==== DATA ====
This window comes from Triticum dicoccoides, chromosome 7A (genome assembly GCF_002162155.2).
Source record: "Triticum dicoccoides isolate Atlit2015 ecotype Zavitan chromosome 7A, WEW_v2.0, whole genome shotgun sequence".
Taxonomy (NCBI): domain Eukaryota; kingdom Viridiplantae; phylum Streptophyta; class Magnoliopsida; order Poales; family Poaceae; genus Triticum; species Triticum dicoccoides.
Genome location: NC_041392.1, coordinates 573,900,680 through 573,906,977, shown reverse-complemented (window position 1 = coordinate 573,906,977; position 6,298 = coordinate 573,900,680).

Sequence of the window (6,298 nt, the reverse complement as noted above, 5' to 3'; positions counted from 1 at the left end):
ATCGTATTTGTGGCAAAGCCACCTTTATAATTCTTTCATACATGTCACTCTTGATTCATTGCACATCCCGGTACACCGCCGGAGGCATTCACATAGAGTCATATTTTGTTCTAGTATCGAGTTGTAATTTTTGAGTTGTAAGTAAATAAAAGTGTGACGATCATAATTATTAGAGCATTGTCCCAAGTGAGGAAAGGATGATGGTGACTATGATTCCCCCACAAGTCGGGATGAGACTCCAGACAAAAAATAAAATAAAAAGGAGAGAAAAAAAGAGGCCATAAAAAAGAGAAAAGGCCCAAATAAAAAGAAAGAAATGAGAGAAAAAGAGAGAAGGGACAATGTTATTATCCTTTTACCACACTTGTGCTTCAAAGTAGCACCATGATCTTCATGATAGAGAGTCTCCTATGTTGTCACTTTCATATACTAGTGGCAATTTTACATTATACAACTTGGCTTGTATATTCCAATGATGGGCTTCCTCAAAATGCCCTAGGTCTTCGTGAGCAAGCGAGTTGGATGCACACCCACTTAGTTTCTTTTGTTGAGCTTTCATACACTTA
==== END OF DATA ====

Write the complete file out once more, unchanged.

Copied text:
This window comes from Triticum dicoccoides, chromosome 7A (genome assembly GCF_002162155.2).
Source record: "Triticum dicoccoides isolate Atlit2015 ecotype Zavitan chromosome 7A, WEW_v2.0, whole genome shotgun sequence".
Taxonomy (NCBI): domain Eukaryota; kingdom Viridiplantae; phylum Streptophyta; class Magnoliopsida; order Poales; family Poaceae; genus Triticum; species Triticum dicoccoides.
Genome location: NC_041392.1, coordinates 573,900,680 through 573,906,977, shown reverse-complemented (window position 1 = coordinate 573,906,977; position 6,298 = coordinate 573,900,680).

Sequence of the window (6,298 nt, the reverse complement as noted above, 5' to 3'; positions counted from 1 at the left end):
ATCGTATTTGTGGCAAAGCCACCTTTATAATTCTTTCATACATGTCACTCTTGATTCATTGCACATCCCGGTACACCGCCGGAGGCATTCACATAGAGTCATATTTTGTTCTAGTATCGAGTTGTAATTTTTGAGTTGTAAGTAAATAAAAGTGTGACGATCATAATTATTAGAGCATTGTCCCAAGTGAGGAAAGGATGATGGTGACTATGATTCCCCCACAAGTCGGGATGAGACTCCAGACAAAAAATAAAATAAAAAGGAGAGAAAAAAAGAGGCCATAAAAAAGAGAAAAGGCCCAAATAAAAAGAAAGAAATGAGAGAAAAAGAGAGAAGGGACAATGTTATTATCCTTTTACCACACTTGTGCTTCAAAGTAGCACCATGATCTTCATGATAGAGAGTCTCCTATGTTGTCACTTTCATATACTAGTGGCAATTTTACATTATACAACTTGGCTTGTATATTCCAATGATGGGCTTCCTCAAAATGCCCTAGGTCTTCGTGAGCAAGCGAGTTGGATGCACACCCACTTAGTTTCTTTTGTTGAGCTTTCATACACTTA